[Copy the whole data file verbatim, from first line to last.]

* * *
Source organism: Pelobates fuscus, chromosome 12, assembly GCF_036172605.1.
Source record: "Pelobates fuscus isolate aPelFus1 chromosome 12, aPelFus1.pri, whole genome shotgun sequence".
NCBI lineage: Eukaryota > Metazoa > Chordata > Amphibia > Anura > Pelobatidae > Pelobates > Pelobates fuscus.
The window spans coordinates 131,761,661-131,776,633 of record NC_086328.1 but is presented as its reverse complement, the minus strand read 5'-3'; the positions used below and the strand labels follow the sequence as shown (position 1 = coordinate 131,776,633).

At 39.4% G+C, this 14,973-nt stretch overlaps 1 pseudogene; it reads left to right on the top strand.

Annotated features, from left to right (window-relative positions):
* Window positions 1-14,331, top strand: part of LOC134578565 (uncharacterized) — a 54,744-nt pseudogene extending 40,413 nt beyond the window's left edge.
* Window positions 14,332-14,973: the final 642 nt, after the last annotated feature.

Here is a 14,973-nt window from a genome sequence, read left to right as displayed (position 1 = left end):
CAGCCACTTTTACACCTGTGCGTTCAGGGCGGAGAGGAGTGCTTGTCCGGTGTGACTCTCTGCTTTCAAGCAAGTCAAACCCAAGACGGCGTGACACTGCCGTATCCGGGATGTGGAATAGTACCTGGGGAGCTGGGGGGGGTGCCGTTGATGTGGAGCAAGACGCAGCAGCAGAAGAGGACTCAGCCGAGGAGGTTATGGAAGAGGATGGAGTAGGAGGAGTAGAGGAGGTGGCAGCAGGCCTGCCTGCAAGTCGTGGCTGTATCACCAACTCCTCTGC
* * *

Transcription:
Source organism: Pelobates fuscus, chromosome 12, assembly GCF_036172605.1.
Source record: "Pelobates fuscus isolate aPelFus1 chromosome 12, aPelFus1.pri, whole genome shotgun sequence".
NCBI lineage: Eukaryota > Metazoa > Chordata > Amphibia > Anura > Pelobatidae > Pelobates > Pelobates fuscus.
The window spans coordinates 131,761,661-131,776,633 of record NC_086328.1 but is presented as its reverse complement, the minus strand read 5'-3'; the positions used below and the strand labels follow the sequence as shown (position 1 = coordinate 131,776,633).

At 39.4% G+C, this 14,973-nt stretch overlaps 1 pseudogene; it reads left to right on the top strand.

Annotated features, from left to right (window-relative positions):
* Window positions 1-14,331, top strand: part of LOC134578565 (uncharacterized) — a 54,744-nt pseudogene extending 40,413 nt beyond the window's left edge.
* Window positions 14,332-14,973: the final 642 nt, after the last annotated feature.

Here is a 14,973-nt window from a genome sequence, read left to right as displayed (position 1 = left end):
CAGCCACTTTTACACCTGTGCGTTCAGGGCGGAGAGGAGTGCTTGTCCGGTGTGACTCTCTGCTTTCAAGCAAGTCAAACCCAAGACGGCGTGACACTGCCGTATCCGGGATGTGGAATAGTACCTGGGGAGCTGGGGGGGGTGCCGTTGATGTGGAGCAAGACGCAGCAGCAGAAGAGGACTCAGCCGAGGAGGTTATGGAAGAGGATGGAGTAGGAGGAGTAGAGGAGGTGGCAGCAGGCCTGCCTGCAAGTCGTGGCTGTATCACCAACTCCTCTGC